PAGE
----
Our Lady of Victory Church should be a protected Chicago landmark, says Far Northwest Side Group

JEFFERSON PARK — A Far Northwest Side group wants a historic church that held its last mass last year to be given historic status to save it from potential demolition.

Our Lady of Victory, 5212 W. Agatite Ave., closed her parish as part of the Archdiocese of Chicago renew my church consolidation plan. The building is still a Catholic church open for services under the permission of the Archdiocese for the time being.

Although the archdiocese has no immediate plans for the building, it mentioned options to sell the property when it announced the closure in 2020. This has caused panic among parishioners and community members, as they want to ensure the building is preserved and remains a neighborhood asset.

A petition by the neighborhood group Save Our Lady of Victory calls on elected officials to work with the city to grant the church landmark status.

“It’s one of the most fabulous pieces of architecture on the northwest side – we don’t want to lose it,” said Susanna Ernst, president of the Chicago Northwest Historical Society and a Our Lady of Victory parishioner who organized the petition.

Our Lady of Victory, founded in 1906, is oldest catholic church on the far northwest. It has hosted Irish, Polish and German congregations. Its architectural significance, community outreach and growth between the 1920s and 1950s make it important to the region, Ernst said.

The church has been suggested for landmark status for the Chicago Landmarks Commission by the Northwest Chicago Historical Society, Ernst said. The commission, which is a branch of the City Planning and Development Department, is responsible for recommending sites for legal protection as official city landmarks.

If the commission finds that Notre-Dame de la Victoire meets the requirements of historical, architectural and cultural significance to become a landmark, the approval of the alderman and the property would be necessary, according to the city. landmarks ordinance. A public hearing, followed by a decision by the commission, is then presented to the city council before the monument becomes official.

Credit: Colin Boyle/Block Club Chicago
Our Lady of Victory, 5212 W. Agatite Ave., in Portage Park on November 17, 2021.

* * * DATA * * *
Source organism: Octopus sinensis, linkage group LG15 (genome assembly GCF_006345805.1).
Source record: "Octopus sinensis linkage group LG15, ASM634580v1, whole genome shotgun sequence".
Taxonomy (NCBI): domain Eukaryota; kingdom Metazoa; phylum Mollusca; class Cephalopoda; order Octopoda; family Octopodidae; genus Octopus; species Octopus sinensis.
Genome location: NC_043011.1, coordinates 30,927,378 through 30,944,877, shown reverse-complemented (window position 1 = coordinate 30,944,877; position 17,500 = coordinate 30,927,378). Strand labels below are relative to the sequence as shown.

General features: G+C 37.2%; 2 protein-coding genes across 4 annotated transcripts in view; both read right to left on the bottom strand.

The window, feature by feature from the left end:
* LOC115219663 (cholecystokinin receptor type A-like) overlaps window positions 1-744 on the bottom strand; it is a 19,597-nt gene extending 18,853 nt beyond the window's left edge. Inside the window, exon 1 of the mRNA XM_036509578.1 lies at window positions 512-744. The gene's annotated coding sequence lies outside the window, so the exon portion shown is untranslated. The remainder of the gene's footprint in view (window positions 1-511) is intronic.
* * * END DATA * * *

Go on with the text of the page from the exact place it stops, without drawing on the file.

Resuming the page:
While some people view the Notre Dame de la Victoire group as prejudicial to a possible sale of the church, Ernst said she fears it could be sold to an entity that would destroy it.

“Because the archdiocese hasn’t told anyone who the potential buyers are, we have to assume the worst,” she said.

Archdiocesan spokeswoman Susan Thomas said options are still being considered for the property, but those owned by the archdiocese are not considered a landmark by the Catholic organization.

“To the extent that we sell or transfer ownership of a property to another owner, that owner is free to pursue this designation if they wish,” the archdiocese said in a statement. “We are not aware of any decision to designate Our Lady of Victory as a landmark.”

The petition for landmark designation has been signed by over 400 people.

RELATED: Ahead of Last Mass at Our Lady of Victory Church, Jefferson Park Community Pledges to Preserve Historic Building

Preservation Chicago added the church to its list of 2021 endangered buildings and recommended that it be repurposed as another religious space, event venue, or housing.

“The church could still remain a sacred site, but perhaps be wrapped up in other uses, perhaps community-related, or perhaps an educational institution,” said Ward Miller, executive director of Preservation. Chicago. “The historic designation encourages the right kinds of ideas and a creative imagination applied to these structures.”

Credit: Colin Boyle/Block Club Chicago
Our Lady of Victory, 5212 W. Agatite Ave., in Portage Park on November 17, 2021.

In addition to benefiting the Far Northwest Side, which has few iconic buildings, the designation could benefit the archdiocese, Miller said. With the closure of the churches of the archdiocese and parishes of the region as part of his renew my church plan, its Catholic churches could see new life and sustainability with the city’s help, Miller said.

The archdiocese “could still mark the exterior of the building and encourage the city to maintain large structures, even if they are closing or in disrepair,” Miller said.

Since the archdiocese does not view its properties as a landmark, Miller said consent to ownership of religious buildings — added to the ordinance in 1987 — should be repealed.

“City funds could be used to repair these buildings…. It would show collaboration rather than a corporate hierarchy in an ivory tower making decisions that impact communities across the city and many, many people,” he said.

Local aldermen and state officials have joined in the outreach effort to keep the church in the community. Last year Ald. Nick Sposato (38th) named North Laramie Avenue of West Agatite Avenues in West Sunnyside as Honorary Our Lady of Victory.

“It’s our history, our architecture. This is ours,” Ernst previously said of the church. “He belongs to the community. And when you take that away from us, you don’t just take it away from Catholics – you take it away from every person.

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